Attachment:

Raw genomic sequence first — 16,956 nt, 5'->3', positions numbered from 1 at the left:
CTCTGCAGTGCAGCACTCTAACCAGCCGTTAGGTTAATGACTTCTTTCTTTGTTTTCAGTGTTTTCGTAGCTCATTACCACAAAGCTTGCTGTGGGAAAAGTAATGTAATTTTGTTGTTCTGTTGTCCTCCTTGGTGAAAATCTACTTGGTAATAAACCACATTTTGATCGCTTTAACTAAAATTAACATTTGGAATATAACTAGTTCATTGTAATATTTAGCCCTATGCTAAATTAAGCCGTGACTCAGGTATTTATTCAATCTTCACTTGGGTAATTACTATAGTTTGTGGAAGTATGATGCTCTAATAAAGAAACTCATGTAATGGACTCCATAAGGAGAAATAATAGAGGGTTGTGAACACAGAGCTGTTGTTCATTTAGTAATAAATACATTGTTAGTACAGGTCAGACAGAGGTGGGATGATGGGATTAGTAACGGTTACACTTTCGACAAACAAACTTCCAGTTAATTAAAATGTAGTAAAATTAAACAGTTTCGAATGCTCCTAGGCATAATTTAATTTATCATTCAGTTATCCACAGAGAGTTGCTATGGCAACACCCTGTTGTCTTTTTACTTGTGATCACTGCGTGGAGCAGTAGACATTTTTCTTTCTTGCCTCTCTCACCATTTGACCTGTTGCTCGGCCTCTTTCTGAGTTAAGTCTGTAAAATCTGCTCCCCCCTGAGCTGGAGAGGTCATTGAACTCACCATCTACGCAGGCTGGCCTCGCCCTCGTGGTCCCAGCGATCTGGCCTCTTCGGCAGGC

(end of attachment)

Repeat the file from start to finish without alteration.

Raw genomic sequence first — 16,956 nt, 5'->3', positions numbered from 1 at the left:
CTCTGCAGTGCAGCACTCTAACCAGCCGTTAGGTTAATGACTTCTTTCTTTGTTTTCAGTGTTTTCGTAGCTCATTACCACAAAGCTTGCTGTGGGAAAAGTAATGTAATTTTGTTGTTCTGTTGTCCTCCTTGGTGAAAATCTACTTGGTAATAAACCACATTTTGATCGCTTTAACTAAAATTAACATTTGGAATATAACTAGTTCATTGTAATATTTAGCCCTATGCTAAATTAAGCCGTGACTCAGGTATTTATTCAATCTTCACTTGGGTAATTACTATAGTTTGTGGAAGTATGATGCTCTAATAAAGAAACTCATGTAATGGACTCCATAAGGAGAAATAATAGAGGGTTGTGAACACAGAGCTGTTGTTCATTTAGTAATAAATACATTGTTAGTACAGGTCAGACAGAGGTGGGATGATGGGATTAGTAACGGTTACACTTTCGACAAACAAACTTCCAGTTAATTAAAATGTAGTAAAATTAAACAGTTTCGAATGCTCCTAGGCATAATTTAATTTATCATTCAGTTATCCACAGAGAGTTGCTATGGCAACACCCTGTTGTCTTTTTACTTGTGATCACTGCGTGGAGCAGTAGACATTTTTCTTTCTTGCCTCTCTCACCATTTGACCTGTTGCTCGGCCTCTTTCTGAGTTAAGTCTGTAAAATCTGCTCCCCCCTGAGCTGGAGAGGTCATTGAACTCACCATCTACGCAGGCTGGCCTCGCCCTCGTGGTCCCAGCGATCTGGCCTCTTCGGCAGGC